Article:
The following comes from my book, "The Art of Being An Assistant Coach" and speaks to the privilege I had of spending an afternoon with Coach John Wooden:
It was one of the most educational times in my coaching life as well as one of the most thrilling. The date was October 15, 1993, and I was in a rental car heading down the Los Angeles freeway system to spend an afternoon with Coach John Wooden.
To some degree it was somewhat of a pilgrimage; having the opportunity to fly cross country to speak with no just an outstanding basketball coach, but very much a wise man in a great number of areas, especially life. The trip is annual in some form for the LSU basketball staff. Annually Coach Dale Brown makes the trip and from time to time he takes a member of his staff.
During the early days of October, Coach Brown had me over to his house one evening to watch a video tape he had on Coach Wooden speaking at a clinic and talking about his basic coaching philosophy. When I casually mentioned what a thrill it would be to meet Coach Wooden and actually sit down and talk some basketball, Coach Brown got up, went to his office, wrote down Coach Wooden’s phone number on a piece of paper and handed it to me.
“We don’t start practice this year until November 1,” explained Coach Brown. “Why don’t you call John up and make a date before the season.”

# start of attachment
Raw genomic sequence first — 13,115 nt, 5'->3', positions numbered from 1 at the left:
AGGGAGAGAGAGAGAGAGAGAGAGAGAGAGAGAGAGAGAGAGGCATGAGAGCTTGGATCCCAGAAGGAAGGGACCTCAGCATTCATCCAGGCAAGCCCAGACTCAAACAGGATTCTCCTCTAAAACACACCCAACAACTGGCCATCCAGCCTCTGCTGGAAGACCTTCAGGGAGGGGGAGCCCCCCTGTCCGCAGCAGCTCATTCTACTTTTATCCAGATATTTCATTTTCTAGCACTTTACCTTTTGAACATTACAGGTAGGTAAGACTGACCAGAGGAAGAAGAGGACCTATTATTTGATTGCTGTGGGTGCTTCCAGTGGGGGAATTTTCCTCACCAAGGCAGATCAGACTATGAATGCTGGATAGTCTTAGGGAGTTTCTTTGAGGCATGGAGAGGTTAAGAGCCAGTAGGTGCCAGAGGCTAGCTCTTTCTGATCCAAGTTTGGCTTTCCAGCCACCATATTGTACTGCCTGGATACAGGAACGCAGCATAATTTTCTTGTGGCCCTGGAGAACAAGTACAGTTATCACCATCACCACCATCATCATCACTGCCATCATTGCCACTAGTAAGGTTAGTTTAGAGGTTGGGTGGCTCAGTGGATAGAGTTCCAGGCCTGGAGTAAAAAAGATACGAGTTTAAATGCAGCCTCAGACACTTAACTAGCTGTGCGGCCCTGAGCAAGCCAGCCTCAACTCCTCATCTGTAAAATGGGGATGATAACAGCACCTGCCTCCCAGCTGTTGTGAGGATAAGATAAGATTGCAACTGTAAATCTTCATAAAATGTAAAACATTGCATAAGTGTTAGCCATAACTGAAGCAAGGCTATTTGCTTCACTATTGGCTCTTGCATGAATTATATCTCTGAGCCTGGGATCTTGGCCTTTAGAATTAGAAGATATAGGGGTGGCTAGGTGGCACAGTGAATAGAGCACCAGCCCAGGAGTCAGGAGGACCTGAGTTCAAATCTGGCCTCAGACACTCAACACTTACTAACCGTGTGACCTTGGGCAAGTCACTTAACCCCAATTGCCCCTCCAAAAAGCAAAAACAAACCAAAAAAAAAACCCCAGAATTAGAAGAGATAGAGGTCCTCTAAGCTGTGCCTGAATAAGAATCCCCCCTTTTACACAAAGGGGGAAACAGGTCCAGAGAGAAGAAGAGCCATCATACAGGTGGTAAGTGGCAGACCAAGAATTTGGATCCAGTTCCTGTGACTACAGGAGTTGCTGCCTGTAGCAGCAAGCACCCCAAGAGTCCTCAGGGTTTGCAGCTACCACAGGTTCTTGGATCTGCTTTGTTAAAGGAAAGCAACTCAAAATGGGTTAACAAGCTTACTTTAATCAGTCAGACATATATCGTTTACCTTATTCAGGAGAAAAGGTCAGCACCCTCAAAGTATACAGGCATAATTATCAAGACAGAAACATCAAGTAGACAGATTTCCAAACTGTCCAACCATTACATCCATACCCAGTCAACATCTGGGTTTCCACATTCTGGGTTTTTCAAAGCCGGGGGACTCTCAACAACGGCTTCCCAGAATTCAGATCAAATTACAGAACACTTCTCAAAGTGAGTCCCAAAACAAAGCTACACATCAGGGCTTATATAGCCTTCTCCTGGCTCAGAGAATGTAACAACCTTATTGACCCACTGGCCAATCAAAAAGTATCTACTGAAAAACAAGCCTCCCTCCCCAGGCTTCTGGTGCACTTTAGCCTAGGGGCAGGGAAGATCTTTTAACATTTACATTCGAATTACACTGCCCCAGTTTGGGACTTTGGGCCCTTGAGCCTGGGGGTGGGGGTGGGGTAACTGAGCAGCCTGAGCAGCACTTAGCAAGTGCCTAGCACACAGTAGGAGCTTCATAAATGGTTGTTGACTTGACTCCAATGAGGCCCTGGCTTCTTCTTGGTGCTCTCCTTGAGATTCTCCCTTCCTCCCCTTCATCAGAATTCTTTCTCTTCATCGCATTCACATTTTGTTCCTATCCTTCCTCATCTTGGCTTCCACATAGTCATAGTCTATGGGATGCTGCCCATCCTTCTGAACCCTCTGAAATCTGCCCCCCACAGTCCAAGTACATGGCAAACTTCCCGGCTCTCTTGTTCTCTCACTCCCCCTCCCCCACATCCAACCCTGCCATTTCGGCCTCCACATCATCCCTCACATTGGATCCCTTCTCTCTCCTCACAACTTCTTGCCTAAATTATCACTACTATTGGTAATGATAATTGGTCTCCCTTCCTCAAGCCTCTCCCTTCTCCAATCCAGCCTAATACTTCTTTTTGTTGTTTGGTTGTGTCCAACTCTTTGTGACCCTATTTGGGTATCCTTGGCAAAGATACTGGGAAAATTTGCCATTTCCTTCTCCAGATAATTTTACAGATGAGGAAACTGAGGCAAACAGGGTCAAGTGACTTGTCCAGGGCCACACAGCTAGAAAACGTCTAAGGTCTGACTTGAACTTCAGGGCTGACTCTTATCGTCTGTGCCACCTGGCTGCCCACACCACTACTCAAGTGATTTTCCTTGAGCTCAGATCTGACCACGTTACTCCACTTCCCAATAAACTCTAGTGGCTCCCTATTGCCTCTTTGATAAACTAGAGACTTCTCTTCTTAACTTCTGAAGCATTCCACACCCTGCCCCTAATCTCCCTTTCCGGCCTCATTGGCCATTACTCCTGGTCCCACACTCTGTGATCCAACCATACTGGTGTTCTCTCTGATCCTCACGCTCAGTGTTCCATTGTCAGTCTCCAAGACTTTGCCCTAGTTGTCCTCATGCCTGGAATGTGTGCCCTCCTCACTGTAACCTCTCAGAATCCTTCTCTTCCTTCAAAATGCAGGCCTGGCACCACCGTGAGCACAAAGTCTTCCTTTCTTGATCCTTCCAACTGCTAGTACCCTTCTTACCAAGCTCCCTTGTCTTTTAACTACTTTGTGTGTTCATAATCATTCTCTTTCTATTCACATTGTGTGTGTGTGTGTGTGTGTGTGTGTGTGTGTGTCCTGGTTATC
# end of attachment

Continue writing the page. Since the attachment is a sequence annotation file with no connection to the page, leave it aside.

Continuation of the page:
I was almost in disbelief. Why would Coach Wooden agree to spend an afternoon with me? After my phone call, I soon found out that Coach Wooden was a gracious as he was wise, and I was soon bound for California.
I spend almost two entire days studying for my trip. I glanced through Coach Wooden’s book Practical Modern Basketball. I sat down and wrote out all the questions in advance that I thought would be the best to get his answers. I then loaded up a tape recorder and some cassettes and I was ready to go. During the session I asked him his opinion on several things from the following areas: philosophy, strategy then and now, practice organization, conditioning, offensive philosophies and fundamentals, the UCLA pressing system, academic philosophy, discipline, avoiding complacency, leadership and captains, scouting, tournament preparation, and how to keep the saw sharpened.
I also found out very quickly that LSU was not the only program that went out to gather information from this coaching legend. The day before I had arrived, he had spent the entire day with Jim Harrick’s staff on the UCLA campus. The day before that he had been with George Raveling at the University of Southern California.
Above all, I was highly interested in what he thought were important qualities for a top notch assistant coach. After all, he had accomplished things in college basketball as a coach that had never been done before and will never again be done. He also had some tremendous assistants pass through under him naming Denny Crum and Gary Cunningham as a near perfect staff. His players also went on to outstanding coaching careers including Crum, Cunningham, Jerry Norman, Larry Farmer, and Walt Hazzard.
It was fascinating that on the survey that I sent to Coach Wooden that he did not rank them in any order. He simply wrote, “They are all extremely important. But we should remember that it is more important to have character than to be a character.”
Very early in our conversation I asked, “What is it that you would look for in an assistant coach if you were building a staff today?” The following is his answer: